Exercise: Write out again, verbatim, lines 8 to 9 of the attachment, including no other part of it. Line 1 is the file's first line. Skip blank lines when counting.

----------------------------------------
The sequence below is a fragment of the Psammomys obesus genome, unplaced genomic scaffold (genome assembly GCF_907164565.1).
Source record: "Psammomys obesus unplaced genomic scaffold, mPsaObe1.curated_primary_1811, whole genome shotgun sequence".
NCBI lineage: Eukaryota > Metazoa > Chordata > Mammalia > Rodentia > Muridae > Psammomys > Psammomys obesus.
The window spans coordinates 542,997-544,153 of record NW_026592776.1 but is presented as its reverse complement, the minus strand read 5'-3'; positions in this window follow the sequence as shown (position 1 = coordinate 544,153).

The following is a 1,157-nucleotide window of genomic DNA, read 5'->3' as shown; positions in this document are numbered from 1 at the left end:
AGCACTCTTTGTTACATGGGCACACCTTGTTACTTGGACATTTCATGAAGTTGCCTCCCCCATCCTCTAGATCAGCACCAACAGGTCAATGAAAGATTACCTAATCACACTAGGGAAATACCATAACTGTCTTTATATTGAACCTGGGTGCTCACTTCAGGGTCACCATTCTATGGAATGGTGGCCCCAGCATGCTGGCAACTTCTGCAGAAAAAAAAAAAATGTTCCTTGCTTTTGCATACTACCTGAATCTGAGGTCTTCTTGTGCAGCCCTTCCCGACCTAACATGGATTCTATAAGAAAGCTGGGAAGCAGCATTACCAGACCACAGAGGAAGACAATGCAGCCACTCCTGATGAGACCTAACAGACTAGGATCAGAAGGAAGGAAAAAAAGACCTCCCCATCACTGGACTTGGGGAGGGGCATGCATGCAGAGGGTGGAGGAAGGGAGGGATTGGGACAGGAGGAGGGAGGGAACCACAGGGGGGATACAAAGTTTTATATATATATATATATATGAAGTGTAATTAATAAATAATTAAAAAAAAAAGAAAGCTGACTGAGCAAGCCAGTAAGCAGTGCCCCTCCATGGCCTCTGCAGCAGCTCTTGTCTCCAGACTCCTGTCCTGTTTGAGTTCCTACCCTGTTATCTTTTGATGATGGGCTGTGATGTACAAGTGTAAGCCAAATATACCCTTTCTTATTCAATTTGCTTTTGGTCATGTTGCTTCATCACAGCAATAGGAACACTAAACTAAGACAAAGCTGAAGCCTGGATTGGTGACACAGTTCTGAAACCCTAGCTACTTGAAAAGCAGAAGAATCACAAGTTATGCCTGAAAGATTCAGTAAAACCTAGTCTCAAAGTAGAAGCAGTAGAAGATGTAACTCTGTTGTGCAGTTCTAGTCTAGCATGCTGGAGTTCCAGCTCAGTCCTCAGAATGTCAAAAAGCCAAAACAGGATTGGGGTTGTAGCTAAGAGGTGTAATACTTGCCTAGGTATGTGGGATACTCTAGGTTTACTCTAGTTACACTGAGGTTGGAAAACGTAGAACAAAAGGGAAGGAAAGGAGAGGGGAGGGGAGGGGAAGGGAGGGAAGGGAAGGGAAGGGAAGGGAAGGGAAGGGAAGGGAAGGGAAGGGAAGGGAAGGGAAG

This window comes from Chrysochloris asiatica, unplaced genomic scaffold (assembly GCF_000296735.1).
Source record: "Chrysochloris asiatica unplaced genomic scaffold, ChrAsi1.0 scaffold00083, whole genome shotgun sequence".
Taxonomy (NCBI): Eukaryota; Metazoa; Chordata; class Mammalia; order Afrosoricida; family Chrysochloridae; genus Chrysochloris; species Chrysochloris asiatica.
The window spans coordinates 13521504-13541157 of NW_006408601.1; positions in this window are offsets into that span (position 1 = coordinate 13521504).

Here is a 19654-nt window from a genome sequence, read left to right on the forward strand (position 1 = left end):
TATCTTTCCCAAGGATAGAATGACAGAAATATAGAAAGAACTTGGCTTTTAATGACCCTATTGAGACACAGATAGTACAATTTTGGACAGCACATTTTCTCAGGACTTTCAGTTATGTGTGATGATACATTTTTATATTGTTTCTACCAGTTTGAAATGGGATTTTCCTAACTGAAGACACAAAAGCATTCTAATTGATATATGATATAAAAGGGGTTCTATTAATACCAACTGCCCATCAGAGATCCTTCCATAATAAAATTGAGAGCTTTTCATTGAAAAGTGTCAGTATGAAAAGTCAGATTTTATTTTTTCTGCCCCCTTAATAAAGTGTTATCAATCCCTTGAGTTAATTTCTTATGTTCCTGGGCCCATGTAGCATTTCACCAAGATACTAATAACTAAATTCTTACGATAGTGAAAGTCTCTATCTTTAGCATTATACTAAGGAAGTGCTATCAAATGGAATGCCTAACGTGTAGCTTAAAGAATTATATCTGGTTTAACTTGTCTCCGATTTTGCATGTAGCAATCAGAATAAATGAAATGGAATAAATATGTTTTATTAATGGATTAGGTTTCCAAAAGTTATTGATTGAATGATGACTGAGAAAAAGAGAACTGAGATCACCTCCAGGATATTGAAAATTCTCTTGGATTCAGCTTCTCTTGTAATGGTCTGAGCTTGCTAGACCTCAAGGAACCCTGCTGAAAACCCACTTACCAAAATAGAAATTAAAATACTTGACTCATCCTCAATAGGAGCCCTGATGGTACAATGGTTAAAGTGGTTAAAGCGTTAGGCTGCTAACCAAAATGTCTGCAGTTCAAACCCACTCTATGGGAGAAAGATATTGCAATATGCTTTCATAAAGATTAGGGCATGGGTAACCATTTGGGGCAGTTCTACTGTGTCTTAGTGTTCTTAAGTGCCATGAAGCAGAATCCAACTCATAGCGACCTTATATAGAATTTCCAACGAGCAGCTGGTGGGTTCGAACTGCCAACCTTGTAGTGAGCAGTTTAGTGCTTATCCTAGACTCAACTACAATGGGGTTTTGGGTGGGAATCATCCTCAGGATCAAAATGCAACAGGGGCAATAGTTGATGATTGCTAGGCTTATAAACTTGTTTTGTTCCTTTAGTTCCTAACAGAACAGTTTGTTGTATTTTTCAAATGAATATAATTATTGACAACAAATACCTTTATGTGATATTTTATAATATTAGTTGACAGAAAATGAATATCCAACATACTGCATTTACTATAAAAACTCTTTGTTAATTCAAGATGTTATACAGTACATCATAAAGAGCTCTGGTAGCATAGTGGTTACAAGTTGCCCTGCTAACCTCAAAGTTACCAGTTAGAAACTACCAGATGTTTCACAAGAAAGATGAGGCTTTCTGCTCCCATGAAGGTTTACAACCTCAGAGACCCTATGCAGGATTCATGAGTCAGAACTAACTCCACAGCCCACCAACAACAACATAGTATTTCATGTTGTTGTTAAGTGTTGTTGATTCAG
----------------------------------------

Source record: "Chrysochloris asiatica unplaced genomic scaffold, ChrAsi1.0 scaffold00083, whole genome shotgun sequence".
Taxonomy (NCBI): Eukaryota; Metazoa; Chordata; class Mammalia; order Afrosoricida; family Chrysochloridae; genus Chrysochloris; species Chrysochloris asiatica.